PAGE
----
Octave Programming Tutorial/General mathematical functions

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General Mathematical Functions[edit | edit source]

Constants[edit | edit source]

  • e is the base of the natural logarithm.
e without arguments returns the scalar e.
e(N) returns a square matrix of e of size N.
e(N, M, ...) where the arguments are dimensions of some matrix of e.
e(..., CLASS) where CLASS is an optional argument that specifies the return type, double or single.
  • eps is the machine precision and returns the relative spacing between any floating point number and the next representable number. This value is system dependent.
eps returns the value of eps(1.0).
eps(X) returns the spacing between X and the next value.
eps with more than one argument is treated like e with the matrix value being eps(1.0).
  • All of the constant functions listed are defined exactly like e
pi is the ratio of the circumference to the diameter of any circle.
I is the imaginary unit defined so I^2 = -1.
Inf is used for values that overflow the standard IEEE floating point range or the result of division by zero.
NaN is used for various results that are not well defined or undefined. Note that NaN never equals other NaN values. Use the function isnan to check for NaN.
realmax is the largest floating point value representable.
realmin is the smallest floating point value representable.

Arithmetic Functions[edit | edit source]

  • floor(X) and ceil(X) return the highest integer not greater than X or lowest integer not less than X, respectively.
  • round(X) and fix(X) return the integer closest to X or truncate X towards zero, respectively.
  • rem(X,Y) and mod(X,Y) returns x - y * fix( x ./ y ) or x - y * floor( x ./ y ), they are the same except when dealing with negative arguments.
  • hypot(X, Y) returns the length of the hypotenuse of a right-angle triangle with the adjacent and opposite of size X and Y.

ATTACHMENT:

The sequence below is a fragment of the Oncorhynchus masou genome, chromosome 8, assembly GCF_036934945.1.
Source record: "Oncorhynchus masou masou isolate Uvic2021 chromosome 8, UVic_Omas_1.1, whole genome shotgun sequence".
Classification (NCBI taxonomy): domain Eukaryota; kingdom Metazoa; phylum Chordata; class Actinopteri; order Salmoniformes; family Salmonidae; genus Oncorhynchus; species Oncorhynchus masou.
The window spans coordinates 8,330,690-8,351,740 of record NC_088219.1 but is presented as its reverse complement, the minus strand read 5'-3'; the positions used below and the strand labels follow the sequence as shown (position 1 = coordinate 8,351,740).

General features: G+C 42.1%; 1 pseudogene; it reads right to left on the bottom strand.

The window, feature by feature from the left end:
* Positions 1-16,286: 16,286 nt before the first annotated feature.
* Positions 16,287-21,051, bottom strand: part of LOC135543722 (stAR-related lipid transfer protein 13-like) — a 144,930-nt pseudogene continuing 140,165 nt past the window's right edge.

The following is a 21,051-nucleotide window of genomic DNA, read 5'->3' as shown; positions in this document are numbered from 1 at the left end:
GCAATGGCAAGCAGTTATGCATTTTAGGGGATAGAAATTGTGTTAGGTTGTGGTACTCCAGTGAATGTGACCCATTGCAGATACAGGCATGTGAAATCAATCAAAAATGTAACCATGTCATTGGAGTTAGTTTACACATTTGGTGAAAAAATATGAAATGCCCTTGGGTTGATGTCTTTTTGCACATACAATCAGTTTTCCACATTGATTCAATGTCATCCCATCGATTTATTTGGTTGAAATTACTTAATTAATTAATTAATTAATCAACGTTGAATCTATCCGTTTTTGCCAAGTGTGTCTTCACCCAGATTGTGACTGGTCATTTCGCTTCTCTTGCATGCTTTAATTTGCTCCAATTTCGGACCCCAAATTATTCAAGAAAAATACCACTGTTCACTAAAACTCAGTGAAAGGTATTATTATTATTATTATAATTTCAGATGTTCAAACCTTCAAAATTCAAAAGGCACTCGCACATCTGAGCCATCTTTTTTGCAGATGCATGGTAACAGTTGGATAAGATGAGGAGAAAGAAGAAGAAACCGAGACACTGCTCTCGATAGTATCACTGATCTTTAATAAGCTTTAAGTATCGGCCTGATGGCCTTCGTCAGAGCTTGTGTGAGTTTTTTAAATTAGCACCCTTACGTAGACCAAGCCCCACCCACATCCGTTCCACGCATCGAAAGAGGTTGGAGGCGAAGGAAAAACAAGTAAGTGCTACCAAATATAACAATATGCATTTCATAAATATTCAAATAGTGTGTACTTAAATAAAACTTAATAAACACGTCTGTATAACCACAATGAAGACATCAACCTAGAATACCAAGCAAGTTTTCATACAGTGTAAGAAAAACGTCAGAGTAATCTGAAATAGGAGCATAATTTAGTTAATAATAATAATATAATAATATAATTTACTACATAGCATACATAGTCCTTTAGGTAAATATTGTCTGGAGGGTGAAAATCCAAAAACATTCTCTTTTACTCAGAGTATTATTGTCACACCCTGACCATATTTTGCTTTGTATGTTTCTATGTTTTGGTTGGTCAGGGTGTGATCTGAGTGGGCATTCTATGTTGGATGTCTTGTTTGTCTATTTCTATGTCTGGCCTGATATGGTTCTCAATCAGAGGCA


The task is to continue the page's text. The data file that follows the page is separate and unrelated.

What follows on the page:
• abs(X) return absolute of x.
  • sign(X) return sign of the x (-1, 0 or +1).

Ordinary Trigonometry[edit | edit source]

  • cos(X), sin(x) and tan(X) — the elemental functions that we all know and love. They take their arguments in radians.
  • acos(X), asin(X) are the inverses of cos and sin and are able to compute arguments not contained in the range [-1,1].
  • atan(X) and atan2(Y, X) are the 2 available inverses of tan. atan is a simple inverse whereas atan2 takes 2 arguments and returns an angle in the appropriate quadrant. More information on atan2 can be found here.
  • Note that one can add the character d to any of the functions except atan2 and they will work in degrees rather than radians. For example: asind(0.3) = asin(0.3*180/pi)
  • exp(x) , exponential funtion of x
  • log(x) , natural logarithmic of x, loge NOT log 10

Hyperbolic Trigonometry[edit | edit source]

  • cosh(X), sinh(X) and tanh(X) are analog to their more prosaic counterparts but deal with the unit hyperbola instead of the unit circle. They also take their arguments in radians.
  • acosh(X), asinh(X) and atanh(X) are the inverses of cosh, sinh and tanh.
  • Unlike their circular uncles they cannot be made to take their arguments in degrees.